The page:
Public Information Office Aracely Lazcano I PIO
County of El Paso, Texas 500 E. San Antonio I Suite 301
Monday, August 17, 2009 (P) 915.546.2000 I Ext 4106 I
I http://www.epcounty.com/ I
Lady Justice Statue to Return to the Courthouse
Court Approves Restoration Efforts
(El Paso, Texas) - In today’s meeting, Commissioners Court accepted a plan to re-install a refurbished Lady Justice statue in a suitable location at the County Courthouse after the completion of conservation and restoration efforts.
Commissioner Court authorized a committee of individuals, lead by Chief Justice David Wellington Chew, to secure funds to complete a conservation and rehabilitation effort.
Lady Justice, absent from the Courthouse for almost 93 years, has sustained substantial damage over the years. Her left hand and sword are missing as is her scale of justice.
The citizen based committee will solicit donations from the community and from the County’s Hotel Occupancy Tax funds (HOT) for the restoration and placement of the statue.
The first step in the process is performing a conditions assessment. This will guide the conservation and preservation efforts.
Meanwhile, the El Paso Community Foundation agreed to be the fiscal agent for a community fund drive similar, on a smaller scale, to the efforts made to save the Plaza Theater.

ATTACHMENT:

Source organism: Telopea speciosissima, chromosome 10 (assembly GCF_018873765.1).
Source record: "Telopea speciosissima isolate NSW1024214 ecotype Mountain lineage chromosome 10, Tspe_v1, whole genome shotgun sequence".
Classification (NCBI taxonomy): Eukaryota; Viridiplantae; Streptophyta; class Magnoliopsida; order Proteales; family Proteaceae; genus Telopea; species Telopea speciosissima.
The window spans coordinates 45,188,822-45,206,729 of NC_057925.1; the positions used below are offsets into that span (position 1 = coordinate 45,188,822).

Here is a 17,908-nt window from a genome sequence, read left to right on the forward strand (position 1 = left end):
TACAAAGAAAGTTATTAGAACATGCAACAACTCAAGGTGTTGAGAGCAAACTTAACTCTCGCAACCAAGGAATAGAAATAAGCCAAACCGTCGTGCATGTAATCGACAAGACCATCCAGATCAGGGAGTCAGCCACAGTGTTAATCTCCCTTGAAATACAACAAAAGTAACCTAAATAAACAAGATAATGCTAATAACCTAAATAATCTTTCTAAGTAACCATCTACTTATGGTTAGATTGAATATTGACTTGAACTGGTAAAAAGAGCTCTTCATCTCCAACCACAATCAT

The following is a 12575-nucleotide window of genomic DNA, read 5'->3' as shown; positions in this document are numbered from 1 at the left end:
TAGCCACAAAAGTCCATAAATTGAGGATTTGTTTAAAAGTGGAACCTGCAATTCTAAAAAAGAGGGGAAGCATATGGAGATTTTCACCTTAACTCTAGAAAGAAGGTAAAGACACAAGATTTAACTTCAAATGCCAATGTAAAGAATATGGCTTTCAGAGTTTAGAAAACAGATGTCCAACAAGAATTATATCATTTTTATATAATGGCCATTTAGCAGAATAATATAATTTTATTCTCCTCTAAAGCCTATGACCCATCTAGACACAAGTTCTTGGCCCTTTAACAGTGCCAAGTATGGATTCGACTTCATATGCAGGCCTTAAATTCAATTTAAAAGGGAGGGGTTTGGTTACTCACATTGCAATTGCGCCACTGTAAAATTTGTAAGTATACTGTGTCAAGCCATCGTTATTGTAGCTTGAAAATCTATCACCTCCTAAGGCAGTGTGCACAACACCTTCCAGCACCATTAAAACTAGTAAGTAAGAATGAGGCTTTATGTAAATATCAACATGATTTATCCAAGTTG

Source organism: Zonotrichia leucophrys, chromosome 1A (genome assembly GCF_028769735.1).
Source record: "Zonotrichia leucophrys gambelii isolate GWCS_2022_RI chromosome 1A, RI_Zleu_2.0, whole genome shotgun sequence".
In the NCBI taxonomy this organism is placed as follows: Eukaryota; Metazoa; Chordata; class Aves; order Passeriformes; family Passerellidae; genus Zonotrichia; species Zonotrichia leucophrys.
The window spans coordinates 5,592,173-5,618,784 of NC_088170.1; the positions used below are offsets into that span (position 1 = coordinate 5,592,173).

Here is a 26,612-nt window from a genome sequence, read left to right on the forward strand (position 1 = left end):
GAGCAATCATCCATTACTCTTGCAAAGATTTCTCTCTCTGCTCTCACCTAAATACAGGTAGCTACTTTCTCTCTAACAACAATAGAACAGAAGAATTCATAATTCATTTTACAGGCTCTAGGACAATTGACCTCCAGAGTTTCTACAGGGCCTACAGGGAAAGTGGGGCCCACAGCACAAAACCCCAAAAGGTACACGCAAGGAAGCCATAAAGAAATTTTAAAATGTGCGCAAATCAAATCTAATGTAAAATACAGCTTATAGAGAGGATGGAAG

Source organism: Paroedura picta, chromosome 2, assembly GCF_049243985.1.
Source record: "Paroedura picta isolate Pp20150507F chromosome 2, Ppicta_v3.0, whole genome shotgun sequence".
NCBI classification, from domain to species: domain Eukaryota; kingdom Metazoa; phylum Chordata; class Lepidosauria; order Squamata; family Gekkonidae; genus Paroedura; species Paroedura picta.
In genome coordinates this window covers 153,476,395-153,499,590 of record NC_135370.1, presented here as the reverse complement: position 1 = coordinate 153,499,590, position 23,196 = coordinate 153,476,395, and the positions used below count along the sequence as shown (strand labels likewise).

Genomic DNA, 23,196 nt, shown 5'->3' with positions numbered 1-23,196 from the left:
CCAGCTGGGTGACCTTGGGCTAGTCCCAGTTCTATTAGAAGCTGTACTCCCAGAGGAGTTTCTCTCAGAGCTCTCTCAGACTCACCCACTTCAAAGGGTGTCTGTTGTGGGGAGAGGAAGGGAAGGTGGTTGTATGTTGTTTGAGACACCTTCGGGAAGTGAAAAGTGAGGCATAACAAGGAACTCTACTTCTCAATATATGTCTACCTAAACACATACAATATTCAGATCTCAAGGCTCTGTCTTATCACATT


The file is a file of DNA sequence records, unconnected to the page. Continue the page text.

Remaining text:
Rosemary Neill, Director of the Family and Community Services informed the court that any funds remaining from the conditions assessment will contribute toward the restoration.
The proposed site for the statue is to be mounted in a pedestal in front of the courthouse entrance.
Individuals or groups interested in making donations can contact Mr. Gary Williams, Program Officer, El Paso Community Foundation, 533-4020.
The architects designing the 1886 El Paso County Courthouse commissioned a statue, Lady Justice, to overlook the Courthouse.
The statue is unique because her face has no blindfold covering her eyes. Most statues of this type show a figure with a blindfold holding the scales of justice.
Historians and preservationists believe W. H. Mullins stamped the zinc sculpture. Mr. Mullins had a studio in Brooklyn, New York.
Some historians believe there was a companion statue made to complement Lady Justice. Lady Justice graced the Courthouse until 1917. Demolition of the Courthouse in 1917 required moving Lady Justice to a new location. Lady Justice moved to a nearby park adjacent to Liberty Hall. Lady Justice then moved into Liberty Hall. Her final home was Ascarate Park.
The Sheriff’s Department is evaluating any impact to security at the Courthouse in addition to security for this historic sculpture.